It is hard to put into words the surge of emotions surrounding a game like Mass Effect: Andromeda. It has become, by no stretch of the imagination, one of the most talked about titles in the past few weeks and not necessarily for the right reasons. It certainly makes discussing such a game for review difficult, as pretty much any critique left to give has likely been stated already and is a rehash of ideas that just lead us down the same circular conversation of the game’s technical flaws.
It also puts me in an uncomfortable position, especially from the perspective of a fan of the series. The Mass Effect trilogy is one of the most important game series to come out of the seventh generation, warts and all. It is a larger than life legacy to live up to. Especially considering the growing cynicism surrounding a developer like BioWare as of late, and the massive backlash that occurred regarding the ending of Mass Effect 3, does Andromeda live up to that task?
It really does depend on your perspective, because BioWare decided to play it safe with Andromeda in a lot of ways. Harkening back to the original games’ more charming sense of optimistic wonder, Andromeda is futilely trying to capture lighting in a bottle; a task that they are close to achieving, but never quite reach. The rather overblown response to the game’s technical faults notwithstanding, the game itself is a good, old BioWare title, which in and of itself is a double-edged sword for Mass Effect: Andromeda.
The story has you playing as Ryder, one of two twins who, along with their father and over 100,000 others, make a long trek towards the Andromeda galaxy’s Heleus Cluster. As the untested Ryder, you are given the title of Pathfinder, a special individual tasked with finding a new home for not only humanity but for the rest of the Milky Way species, all the while contesting with local aliens and inter-species politics.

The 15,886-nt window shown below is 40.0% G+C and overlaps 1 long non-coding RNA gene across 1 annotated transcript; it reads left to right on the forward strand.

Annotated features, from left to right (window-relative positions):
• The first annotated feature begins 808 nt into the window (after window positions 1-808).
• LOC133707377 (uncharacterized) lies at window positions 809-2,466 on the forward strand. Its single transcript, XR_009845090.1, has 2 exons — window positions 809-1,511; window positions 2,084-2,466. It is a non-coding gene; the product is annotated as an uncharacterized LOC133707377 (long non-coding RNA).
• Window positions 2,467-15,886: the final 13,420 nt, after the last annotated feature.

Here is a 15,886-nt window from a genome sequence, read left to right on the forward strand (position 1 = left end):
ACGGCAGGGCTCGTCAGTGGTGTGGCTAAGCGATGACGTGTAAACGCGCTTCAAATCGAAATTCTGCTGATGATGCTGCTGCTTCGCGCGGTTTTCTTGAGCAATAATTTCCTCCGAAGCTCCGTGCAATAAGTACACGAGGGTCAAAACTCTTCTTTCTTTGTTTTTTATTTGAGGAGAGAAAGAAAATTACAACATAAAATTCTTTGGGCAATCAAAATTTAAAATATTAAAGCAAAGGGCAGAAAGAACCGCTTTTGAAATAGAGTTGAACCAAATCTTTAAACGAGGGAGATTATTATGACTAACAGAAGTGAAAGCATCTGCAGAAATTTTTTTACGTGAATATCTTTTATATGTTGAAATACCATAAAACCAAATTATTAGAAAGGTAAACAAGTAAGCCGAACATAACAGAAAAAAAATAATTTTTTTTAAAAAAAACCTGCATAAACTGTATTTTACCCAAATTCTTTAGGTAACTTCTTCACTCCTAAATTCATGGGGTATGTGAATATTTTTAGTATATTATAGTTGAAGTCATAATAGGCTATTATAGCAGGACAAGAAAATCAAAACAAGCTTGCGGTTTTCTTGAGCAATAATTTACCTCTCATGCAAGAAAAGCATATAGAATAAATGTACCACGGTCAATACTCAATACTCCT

The premise is a bit daft on the surface, especially since Andromeda conveniently waves the space magic wand to give the entire series a fresh start. There is no canon ending to the trilogy and very few references to it while in Andromeda, so it is a chance for a clean break from those titles. An optimistic game at its very core, Andromeda is less interested in crafting a complex, dark narrative, choosing instead to be more emotional and hopeful as it shifts away from the trilogy’s tone.
It is not always successful. The game’s new conversation mechanics are a continuation of BioWare’s experimentation with the dialogue wheel. The use of tonal options over the binary Paragon/Renegade choices offers a bit more nuance in how you play your character, but very little control in how your character ultimately behaves. Even here, that optimism is present. The more logical and professional choices feel softer and more agreeable, and Ryder as a character is charming through endearing lightheartedness over the tougher and more disciplined Shepard. The character’s age and relative inexperience set them apart but also come with extra baggage and story snags that are hit along the way.